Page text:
Legal Eagle : Everyone is a target for terrorists
Last week's act of terrorism which resulted in the untimely death of 22 people, including children, and injuries to an additional 60 concert attendees in Manchester, England, while leaving a concert headlined by American singer Ariana Grande, is nothing short of being callous and heinous.
The leaders of many countries around the world rightfully condemned the detonation of a bomb by British citizen Salman Abedi, and sent letters to Prime Minister May of England to express their condolences and support for the people of Manchester.
In the aftermath of this terrible tragedy, ISIS has already claimed responsibility.
For the millions of people who live in what is called 'Third World' countries, we must now wonder what steps have been taken by our Governments to deal with terrorism, and what is likely to happen to us if it appears so easy to cause mass killings in these developed countries.
In modern times, the real fight against terrorism began after September 11, 2001, the day on which one of the most brutal attacks occurred. This attack is popularly called 9/11, and it involved terrorists who used commercial airlines as weapons of mass destruction and brought down the twin towers of New York and hoped to use another to strike the Pentagon. More than 3,000 persons died. By this act, the world was brought to a standstill. There was a hush in the skies, which is usually filled with the roaring sound of jet engines.
Before 9/11, the Government of Jamaica, like many others, enacted the Money Laundering Act, 1998 to stem the cleansing of 'dirty money' and to prevent any dealing in property that is derived from the commission of specified offences or to prevent acts aimed at acquiring, concealing, disguising and bringing those properties to Jamaica or converting or transferring the property and moving it from Jamaica. There is very little doubt that there is a link between terrorists and those who control the drug trade.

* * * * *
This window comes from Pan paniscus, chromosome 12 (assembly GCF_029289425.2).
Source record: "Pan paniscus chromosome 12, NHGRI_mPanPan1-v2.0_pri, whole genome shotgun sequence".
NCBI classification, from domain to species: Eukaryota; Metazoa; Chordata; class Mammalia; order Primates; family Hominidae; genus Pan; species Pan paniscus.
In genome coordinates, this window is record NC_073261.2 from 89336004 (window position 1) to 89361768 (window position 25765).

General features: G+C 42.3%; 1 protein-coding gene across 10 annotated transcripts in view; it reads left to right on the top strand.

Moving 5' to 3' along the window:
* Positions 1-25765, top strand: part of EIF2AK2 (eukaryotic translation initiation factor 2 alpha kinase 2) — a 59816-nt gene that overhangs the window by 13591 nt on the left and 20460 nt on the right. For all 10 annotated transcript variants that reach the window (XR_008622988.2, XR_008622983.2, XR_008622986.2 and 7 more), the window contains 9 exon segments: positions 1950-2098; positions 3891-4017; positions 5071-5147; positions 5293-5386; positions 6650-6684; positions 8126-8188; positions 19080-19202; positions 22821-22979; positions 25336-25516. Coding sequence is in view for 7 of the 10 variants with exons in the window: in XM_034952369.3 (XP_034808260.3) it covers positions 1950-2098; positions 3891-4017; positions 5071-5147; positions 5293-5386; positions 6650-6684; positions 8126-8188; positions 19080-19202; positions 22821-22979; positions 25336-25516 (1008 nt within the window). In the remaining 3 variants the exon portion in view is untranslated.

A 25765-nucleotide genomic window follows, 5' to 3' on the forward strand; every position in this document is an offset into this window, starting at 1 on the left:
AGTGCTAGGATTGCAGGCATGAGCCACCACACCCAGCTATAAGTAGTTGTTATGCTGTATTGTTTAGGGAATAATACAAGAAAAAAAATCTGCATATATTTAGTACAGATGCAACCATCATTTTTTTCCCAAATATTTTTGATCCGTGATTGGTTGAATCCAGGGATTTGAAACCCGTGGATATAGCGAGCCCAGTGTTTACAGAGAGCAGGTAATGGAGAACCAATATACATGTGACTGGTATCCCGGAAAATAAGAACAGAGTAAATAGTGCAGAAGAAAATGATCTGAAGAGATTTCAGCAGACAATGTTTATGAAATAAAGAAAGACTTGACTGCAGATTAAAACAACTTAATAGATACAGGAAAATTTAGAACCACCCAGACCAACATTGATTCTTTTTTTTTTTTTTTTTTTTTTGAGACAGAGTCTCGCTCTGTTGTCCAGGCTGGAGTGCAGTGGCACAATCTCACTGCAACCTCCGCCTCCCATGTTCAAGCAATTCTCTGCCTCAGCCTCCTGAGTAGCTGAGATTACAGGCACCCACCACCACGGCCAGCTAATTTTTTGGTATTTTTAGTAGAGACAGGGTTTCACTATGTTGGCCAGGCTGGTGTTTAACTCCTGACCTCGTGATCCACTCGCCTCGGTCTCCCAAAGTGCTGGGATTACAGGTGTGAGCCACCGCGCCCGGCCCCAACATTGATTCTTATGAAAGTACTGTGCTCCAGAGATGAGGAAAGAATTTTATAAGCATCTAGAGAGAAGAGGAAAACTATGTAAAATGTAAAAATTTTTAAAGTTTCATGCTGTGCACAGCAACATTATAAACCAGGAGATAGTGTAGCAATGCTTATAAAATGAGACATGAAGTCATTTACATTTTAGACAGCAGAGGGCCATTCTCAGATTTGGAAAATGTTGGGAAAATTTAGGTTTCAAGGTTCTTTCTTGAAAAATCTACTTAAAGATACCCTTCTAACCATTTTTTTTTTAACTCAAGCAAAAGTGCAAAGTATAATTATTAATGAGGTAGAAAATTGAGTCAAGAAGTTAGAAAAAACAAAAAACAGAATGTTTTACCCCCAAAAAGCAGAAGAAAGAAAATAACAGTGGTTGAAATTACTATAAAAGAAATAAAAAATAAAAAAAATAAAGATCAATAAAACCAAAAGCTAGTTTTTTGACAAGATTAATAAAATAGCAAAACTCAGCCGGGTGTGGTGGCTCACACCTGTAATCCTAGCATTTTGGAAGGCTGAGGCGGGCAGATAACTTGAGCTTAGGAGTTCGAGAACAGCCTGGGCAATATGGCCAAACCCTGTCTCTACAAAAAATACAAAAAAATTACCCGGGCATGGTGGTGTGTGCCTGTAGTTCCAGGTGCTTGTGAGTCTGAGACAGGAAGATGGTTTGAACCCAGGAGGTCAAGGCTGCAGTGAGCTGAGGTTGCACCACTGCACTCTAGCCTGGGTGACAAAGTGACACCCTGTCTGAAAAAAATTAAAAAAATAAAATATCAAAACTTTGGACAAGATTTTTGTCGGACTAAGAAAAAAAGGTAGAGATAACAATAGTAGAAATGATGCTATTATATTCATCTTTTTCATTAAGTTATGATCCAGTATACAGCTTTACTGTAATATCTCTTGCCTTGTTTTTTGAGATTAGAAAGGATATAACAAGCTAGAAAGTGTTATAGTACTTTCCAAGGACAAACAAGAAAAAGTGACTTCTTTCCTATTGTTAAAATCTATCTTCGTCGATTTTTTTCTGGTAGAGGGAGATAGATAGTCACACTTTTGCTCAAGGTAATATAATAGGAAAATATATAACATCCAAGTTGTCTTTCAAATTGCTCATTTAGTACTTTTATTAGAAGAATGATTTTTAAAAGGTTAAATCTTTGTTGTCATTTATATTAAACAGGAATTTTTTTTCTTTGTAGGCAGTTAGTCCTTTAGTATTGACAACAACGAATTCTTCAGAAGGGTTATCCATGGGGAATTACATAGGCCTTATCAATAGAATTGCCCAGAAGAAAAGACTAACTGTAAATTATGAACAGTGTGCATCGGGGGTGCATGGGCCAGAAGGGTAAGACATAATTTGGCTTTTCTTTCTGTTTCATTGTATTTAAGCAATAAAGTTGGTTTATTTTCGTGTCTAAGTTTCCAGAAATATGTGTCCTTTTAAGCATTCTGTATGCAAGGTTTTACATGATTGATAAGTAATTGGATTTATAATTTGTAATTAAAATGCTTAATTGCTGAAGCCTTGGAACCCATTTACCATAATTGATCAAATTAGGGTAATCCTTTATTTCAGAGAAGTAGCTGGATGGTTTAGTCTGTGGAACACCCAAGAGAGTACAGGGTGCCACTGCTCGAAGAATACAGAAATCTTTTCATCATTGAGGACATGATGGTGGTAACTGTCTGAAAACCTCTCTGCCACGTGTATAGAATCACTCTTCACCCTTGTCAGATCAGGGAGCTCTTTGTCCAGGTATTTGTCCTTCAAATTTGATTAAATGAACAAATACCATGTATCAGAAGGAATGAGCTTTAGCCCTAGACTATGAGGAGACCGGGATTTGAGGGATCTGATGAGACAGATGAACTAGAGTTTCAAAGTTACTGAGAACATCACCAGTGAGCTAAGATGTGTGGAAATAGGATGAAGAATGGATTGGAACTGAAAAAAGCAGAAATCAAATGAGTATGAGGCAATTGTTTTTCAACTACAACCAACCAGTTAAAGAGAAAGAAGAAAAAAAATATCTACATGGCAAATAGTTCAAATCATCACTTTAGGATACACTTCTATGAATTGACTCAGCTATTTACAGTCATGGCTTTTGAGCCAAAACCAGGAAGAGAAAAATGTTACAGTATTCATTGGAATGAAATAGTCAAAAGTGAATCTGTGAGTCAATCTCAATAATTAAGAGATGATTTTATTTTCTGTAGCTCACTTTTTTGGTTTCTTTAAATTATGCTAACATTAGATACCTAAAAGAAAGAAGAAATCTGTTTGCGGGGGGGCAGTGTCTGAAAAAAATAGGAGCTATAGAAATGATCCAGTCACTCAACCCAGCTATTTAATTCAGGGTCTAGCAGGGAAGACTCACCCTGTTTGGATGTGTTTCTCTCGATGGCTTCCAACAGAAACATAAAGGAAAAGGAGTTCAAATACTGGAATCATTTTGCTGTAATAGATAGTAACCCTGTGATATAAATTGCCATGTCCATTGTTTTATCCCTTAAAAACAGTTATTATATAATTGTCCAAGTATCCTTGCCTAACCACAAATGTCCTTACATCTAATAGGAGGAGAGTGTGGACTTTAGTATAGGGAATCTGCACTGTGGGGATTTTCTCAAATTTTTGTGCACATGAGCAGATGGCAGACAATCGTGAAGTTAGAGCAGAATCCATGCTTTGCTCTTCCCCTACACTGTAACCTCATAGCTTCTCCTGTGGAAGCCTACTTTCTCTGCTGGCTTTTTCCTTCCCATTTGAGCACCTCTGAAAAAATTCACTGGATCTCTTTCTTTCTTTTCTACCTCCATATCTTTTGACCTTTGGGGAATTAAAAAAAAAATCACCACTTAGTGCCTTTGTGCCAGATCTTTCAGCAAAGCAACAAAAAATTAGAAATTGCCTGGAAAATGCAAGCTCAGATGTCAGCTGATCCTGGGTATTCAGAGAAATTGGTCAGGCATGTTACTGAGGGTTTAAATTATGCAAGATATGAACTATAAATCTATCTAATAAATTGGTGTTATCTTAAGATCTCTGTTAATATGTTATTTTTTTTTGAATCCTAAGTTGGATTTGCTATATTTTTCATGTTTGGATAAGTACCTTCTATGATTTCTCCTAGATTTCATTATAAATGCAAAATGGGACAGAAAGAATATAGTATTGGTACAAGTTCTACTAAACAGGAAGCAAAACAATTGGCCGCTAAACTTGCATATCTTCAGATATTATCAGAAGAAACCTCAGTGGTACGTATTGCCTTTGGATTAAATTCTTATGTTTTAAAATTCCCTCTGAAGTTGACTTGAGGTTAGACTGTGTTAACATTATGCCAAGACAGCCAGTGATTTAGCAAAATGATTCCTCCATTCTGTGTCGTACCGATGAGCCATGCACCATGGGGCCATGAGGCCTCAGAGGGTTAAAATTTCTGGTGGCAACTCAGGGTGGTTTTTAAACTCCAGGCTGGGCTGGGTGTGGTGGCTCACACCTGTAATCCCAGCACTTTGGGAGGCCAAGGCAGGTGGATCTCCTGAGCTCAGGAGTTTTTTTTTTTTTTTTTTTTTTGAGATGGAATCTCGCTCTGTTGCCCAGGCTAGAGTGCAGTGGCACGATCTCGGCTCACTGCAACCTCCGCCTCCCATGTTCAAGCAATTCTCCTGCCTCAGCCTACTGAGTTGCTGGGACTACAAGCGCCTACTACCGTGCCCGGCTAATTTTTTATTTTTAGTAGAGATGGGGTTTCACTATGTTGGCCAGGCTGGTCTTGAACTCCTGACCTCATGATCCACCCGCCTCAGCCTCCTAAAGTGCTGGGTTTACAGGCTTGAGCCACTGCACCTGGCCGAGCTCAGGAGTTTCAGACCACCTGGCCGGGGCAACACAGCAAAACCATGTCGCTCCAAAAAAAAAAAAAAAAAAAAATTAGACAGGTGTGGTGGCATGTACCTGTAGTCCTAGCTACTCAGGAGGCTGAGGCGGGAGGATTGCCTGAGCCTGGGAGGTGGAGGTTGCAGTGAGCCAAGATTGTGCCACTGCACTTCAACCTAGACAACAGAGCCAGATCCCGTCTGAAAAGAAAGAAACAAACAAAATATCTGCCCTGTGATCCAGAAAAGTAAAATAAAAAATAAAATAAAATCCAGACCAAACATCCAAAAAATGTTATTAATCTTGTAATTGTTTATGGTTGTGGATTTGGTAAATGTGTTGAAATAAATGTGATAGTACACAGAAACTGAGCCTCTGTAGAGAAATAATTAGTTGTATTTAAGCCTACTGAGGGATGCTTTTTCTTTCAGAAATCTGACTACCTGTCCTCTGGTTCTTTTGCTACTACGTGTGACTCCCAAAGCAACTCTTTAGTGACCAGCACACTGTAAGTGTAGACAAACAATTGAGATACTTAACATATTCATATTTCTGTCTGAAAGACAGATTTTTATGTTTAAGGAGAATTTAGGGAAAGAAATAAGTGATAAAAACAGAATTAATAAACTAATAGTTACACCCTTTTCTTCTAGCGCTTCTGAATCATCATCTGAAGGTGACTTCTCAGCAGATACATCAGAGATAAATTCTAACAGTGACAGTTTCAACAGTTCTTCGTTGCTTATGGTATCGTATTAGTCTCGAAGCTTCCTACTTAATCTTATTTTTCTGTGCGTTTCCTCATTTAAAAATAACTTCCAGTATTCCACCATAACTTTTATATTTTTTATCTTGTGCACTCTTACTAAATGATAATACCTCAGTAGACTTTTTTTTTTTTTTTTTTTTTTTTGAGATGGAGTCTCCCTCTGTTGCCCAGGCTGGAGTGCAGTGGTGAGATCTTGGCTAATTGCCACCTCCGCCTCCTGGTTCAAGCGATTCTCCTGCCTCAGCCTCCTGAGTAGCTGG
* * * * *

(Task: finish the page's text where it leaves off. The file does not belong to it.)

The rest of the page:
However, in response to 9/11, on September 28, 2001, the United Nations (UN) condemned the attack, and the Security Council Resolution 1373 called on states to freeze terrorist financing, pass anti-terrorism laws, prevent suspected terrorist from travelling across international borders, and ordered that asylum seekers be screened for possible terrorist ties. The UN pushed all countries to immediately take steps against terrorists.
In light of the threat to humanity caused by terrorism, states began to cooperate, and by becoming signatories to the UN Resolution, they passed anti-terrorism legislations at the speed of light. For instance, in November 2001, the Jamaican Government signed the International Convention for the Suppression of Financing Terrorism.
Further, in April 2005, in order to bring domestic legislation in line with UN Resolutions, the Terrorism Prevention Act was passed to punish any act, omission, conspiracy, aiding, abetting, procuring or counselling that supports terrorist activities. The Terrorism Prevention Act was put in place to ensure that Jamaica conforms to its international obligations while observing the fundamental rights and freedoms of the Jamaican people. The Act forbids the use, possession or dealing in property for terrorist purposes, or even to participate in or facilitate any activity of a terrorist group. Punishment under the Act is heavy in that those charged, if found guilty of facilitating, could be imprisoned for life or fined.
Determined to keep the pressure on terrorists, in March 2010, the House of Representatives amended the Terrorism Prevention Act to allow the minister to introduce heavier penalties, which would ensure that terrorist financing would be subject to severe punishment.
The Jamaica Constabulary Force has also made adjustments and responded to the threat of terrorism with the creation of the Counter Terrorism and Organised Crime Division.
Everyone, including the very poor among us, must understand that the aim of terrorists is to take lives. Their bombs and bullets have no name written on them. The target is the world. Modern technology will help to counter these fanatics, but to assist we must get down to brass tacks. And if you see something that seems suspicious, say something to someone or the authorities. It will likely save a life and much more.